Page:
ROCHESTER, N.Y. — Sangita Kami might be afraid of needles, but she is all smiles after getting her first dose of the COVID-19 vaccine.
What makes her even happier is that everyone, from the greeters to the person giving her a shot, speaks her language.
“The access here is so nice,” said Kami.
This pop-up vaccine clinic in Rochester, New York is for the deaf.
“Deaf people who already have the vaccine have mentioned how frustrating it is to navigate that system,” said Donna Neligan Barret.
Barret works with a group called Deaf Refuge Advocacy and is one of the clinic's organizers. Having accessible clinics for the deaf is a big deal everywhere, but especially in Rochester.
“We are the biggest deaf community in the world,” explained Barret.
Rochester has the highest deaf population per capita in the world. That has a lot to do with the city being home to large colleges for the deaf.
For Barret and the deaf community here, the need for accessibility in health care is evident.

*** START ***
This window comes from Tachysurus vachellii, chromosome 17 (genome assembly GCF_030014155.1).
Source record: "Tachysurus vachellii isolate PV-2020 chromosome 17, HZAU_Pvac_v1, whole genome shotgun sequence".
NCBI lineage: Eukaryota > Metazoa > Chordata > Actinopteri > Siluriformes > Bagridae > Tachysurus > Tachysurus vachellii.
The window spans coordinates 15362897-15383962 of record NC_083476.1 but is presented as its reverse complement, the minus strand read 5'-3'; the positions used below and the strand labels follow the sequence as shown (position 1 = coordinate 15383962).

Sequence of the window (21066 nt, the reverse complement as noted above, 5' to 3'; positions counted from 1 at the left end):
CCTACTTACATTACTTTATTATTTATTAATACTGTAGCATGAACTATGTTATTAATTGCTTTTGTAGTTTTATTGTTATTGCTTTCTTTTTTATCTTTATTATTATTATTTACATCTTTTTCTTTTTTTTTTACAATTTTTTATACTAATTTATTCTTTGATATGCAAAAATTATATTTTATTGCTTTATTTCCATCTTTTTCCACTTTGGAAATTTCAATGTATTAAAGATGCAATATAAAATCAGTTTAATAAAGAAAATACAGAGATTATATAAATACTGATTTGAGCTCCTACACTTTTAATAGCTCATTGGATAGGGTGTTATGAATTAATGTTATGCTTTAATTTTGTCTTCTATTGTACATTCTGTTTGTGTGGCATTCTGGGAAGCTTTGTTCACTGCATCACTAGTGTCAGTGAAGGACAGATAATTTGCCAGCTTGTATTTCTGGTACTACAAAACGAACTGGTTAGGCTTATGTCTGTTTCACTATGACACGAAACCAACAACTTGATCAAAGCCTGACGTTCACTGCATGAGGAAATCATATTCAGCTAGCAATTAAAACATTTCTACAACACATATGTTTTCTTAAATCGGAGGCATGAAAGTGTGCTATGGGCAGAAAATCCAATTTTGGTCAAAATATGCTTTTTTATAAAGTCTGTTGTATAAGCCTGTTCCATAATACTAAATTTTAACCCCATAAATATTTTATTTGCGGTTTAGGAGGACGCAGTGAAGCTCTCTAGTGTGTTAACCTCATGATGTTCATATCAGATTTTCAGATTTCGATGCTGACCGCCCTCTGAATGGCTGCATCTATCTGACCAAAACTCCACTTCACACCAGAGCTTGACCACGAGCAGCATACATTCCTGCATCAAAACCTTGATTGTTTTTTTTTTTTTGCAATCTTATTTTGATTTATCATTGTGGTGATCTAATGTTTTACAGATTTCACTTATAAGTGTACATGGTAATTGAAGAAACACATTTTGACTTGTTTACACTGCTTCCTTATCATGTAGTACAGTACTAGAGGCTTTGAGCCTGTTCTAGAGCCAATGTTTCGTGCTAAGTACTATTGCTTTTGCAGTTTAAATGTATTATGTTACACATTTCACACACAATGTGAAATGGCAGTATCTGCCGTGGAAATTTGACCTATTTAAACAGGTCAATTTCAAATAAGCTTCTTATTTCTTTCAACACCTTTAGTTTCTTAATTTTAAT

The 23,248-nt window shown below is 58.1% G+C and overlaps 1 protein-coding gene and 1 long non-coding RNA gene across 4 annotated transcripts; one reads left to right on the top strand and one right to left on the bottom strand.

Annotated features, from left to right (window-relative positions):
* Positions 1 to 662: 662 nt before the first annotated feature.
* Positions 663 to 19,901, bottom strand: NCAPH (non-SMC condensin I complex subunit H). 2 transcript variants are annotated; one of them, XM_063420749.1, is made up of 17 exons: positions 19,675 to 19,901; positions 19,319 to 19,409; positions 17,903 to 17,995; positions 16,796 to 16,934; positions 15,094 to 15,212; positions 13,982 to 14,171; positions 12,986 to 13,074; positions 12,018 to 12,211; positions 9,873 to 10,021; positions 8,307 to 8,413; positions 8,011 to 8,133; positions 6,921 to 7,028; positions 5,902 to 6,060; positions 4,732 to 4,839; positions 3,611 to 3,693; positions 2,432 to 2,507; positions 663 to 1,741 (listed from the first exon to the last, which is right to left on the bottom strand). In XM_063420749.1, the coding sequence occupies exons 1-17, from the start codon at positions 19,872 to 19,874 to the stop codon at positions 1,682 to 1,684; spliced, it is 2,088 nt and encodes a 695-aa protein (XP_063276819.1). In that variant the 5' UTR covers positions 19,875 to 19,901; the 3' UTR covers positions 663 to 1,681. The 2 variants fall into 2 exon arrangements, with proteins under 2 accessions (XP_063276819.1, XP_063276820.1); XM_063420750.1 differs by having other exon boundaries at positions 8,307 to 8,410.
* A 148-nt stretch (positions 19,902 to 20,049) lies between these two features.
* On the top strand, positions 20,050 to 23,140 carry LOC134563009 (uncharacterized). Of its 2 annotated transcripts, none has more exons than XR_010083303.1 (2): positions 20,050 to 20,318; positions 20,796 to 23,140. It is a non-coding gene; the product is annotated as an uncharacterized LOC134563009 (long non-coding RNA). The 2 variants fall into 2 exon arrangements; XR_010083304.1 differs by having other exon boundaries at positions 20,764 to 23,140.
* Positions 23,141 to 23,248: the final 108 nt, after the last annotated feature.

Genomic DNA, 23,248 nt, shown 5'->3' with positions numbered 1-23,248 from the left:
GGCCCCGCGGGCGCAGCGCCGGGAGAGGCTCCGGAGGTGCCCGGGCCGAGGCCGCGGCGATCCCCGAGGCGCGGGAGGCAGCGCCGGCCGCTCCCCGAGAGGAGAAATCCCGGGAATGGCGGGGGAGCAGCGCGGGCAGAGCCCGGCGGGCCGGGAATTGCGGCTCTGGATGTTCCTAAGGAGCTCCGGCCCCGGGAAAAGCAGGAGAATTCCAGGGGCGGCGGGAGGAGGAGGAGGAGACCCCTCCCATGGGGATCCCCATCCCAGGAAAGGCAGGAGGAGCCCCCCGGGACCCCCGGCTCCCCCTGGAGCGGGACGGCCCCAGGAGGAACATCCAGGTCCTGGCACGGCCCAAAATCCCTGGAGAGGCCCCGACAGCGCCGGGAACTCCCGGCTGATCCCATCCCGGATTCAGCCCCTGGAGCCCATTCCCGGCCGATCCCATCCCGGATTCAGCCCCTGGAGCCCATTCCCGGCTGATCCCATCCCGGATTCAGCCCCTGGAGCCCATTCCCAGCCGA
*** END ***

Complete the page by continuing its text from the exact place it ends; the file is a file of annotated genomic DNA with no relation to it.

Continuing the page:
“Having a deaf physician or having a deaf pharmacist, having a deaf nurse, having a deaf doctor, can really provide direct communication. Oftentimes, there can be miscommunication with an interpreter. Interpreters aren’t bad, but there is the possibility of miscommunication,” said Barret.
“It is so nice to be here in America, where there are so many interpreters, especially Rochester, it is the best,” a woman from Puerto Rico said.
She is taking advantage of the access by getting her shot.
“I am very excited. I’m relieved. I’m really happy to be vaccinated. Oh man, I want to be able to protect myself and the people around me,” she said.
That’s a sentiment most of us share whether you’re deaf or not.